'16C84@4Mhz, 9600 bauds'
Julio Cesar de Almeida Maia
|>From G.J. Flanagan <NEWCASTLE.AC.UK> G.J.Flanagan
>If the processor you used is anything like the 16c54 for serial
>communications you have two problems. First, the 5volt RS232 expects an
>RS232 converter to raise the signal to 12 volts AND to INVERT it.
Sure. I'm using max232.
>However, not only are the 5volt signals upsidedown, but I also needed to
>alter the clock constants by more than I would have expected by the
>change I made in clock frequencies. I would recomend a quick look with
>an oscilloscope is called for here.
That's the point. AN510 from Microchip describes a simple algorithm for
half duplex async communications for the 15c5x family, without using
rtcc for timing. But I just don't get it works with 16c84, 4Mhz,
9600 bauds. AN555 describes an interrupt driven communications utility
for 16c6x family. It works reasonably well just at 1200 bauds. In my
application, an algorithm like that of AN510 would be fine. Since it's
time constants be tuned. My great problem is that I don't own an
oscilloscope. Debug this kind of thing is something painful in this
situation. If someone here did 16c84, 4Mhz, works at 9600 bauds, please
let me know how.
>My great problem is that I don't own an
>oscilloscope. Debug this kind of thing is something painful in this
I have a scope and it was still painfull! What helped me figure my problem
out was using the RC oscillator mode with a variable resistor. Then,
observing the frequency at clock/4 at osc2/pin 15, vary the frequency up and
down until I saw legible characters on my computer terminal. This told me if
I was high or low with time constants. For receive, my application sets
output port bits at the same time it receives them, echoing back data to my
terminal. Lately, for other reasons I've used MPSIM; it led to more grief.
|> From MITVMA.MIT.EDU Wed Nov 15 05:46:35 1995 owner-piclist
> Date: Wed, 15 Nov 1995 05:43:37 -0600
> From: Scott Stephens <PYROTECHNICS.COM> stephnss
> Subject: Re: 16C84@4Mhz, 9600 bauds
> >My great problem is that I don't own an
> >oscilloscope. Debug this kind of thing is something painful in this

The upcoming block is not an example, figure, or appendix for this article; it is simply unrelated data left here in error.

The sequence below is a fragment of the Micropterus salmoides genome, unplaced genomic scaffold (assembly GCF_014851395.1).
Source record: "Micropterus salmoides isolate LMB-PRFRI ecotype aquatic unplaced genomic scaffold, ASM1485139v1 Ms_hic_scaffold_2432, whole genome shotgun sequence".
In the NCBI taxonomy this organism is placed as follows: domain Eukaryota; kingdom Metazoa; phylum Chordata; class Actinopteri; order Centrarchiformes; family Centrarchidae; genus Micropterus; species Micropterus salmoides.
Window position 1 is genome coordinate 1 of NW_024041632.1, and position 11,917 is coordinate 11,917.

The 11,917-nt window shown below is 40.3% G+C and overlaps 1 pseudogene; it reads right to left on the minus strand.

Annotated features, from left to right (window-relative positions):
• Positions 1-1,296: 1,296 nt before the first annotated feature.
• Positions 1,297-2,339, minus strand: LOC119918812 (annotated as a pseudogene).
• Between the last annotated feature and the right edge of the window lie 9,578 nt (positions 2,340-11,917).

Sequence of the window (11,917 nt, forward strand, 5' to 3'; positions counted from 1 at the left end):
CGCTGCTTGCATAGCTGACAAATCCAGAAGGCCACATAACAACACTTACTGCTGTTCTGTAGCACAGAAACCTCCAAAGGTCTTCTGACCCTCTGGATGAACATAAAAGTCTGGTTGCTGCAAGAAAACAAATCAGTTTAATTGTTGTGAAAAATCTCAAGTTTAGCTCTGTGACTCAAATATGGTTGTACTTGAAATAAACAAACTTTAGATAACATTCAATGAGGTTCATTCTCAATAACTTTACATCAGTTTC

> I have a scope and it was still painfull! What helped me figure my problem
> terminal. Lately, for other reasons I've used MPSIM; it led to more grief.
> Good luck.
Use MPSim. It will tell you exact cycle counts for your transmit loops,
and exact cycle counts for your receive loops, too. Unless you're running
interrupts, you should have no problems finding out exactly (and I mean
within a microsecond) how long your bit timing is.
Timing one bit at 9600 baud, 4 MHz crystal will take you 104 instruction cycles.
That won't hurt.
Okay, maybe you'll have problems if you insist on full symbolic debugging
and are afraid of hexadecimal. But you should be able strip out the core of
your RS-232 transmit routines and verify their timing very accurately.
Alright, I will admit I borrowed a 'scope and verified my timings. So now I can
assure you that MPSim is accurate :) (More accurate than the 1-3% error
often involved in measuring a timing signal with a 'scope).
Tim Braun | Voice: 204-942-2992 ext 228
Continental Healthcare Systems Canada | FAX: 204-942-3001
1900-155 Carlton St | Email: chs.mb.catim
Winnipeg, Manitoba, Canada R3C 3H8 | www: http://www.chs.mb.ca/~tim/home.html
> Alright, I will admit I borrowed a 'scope and verified my timings. So now I
> assure you that MPSim is accurate :) (More accurate than the 1-3% error
> often involved in measuring a timing signal with a 'scope).
Though if you have a calibrated function generator and you want to time
your program's loop execution to ensure that it's correct, put a periodic
signal from your program on one scope trace and your function generator
output on the other. Then see if they drift. Easy way to get VERY accurate
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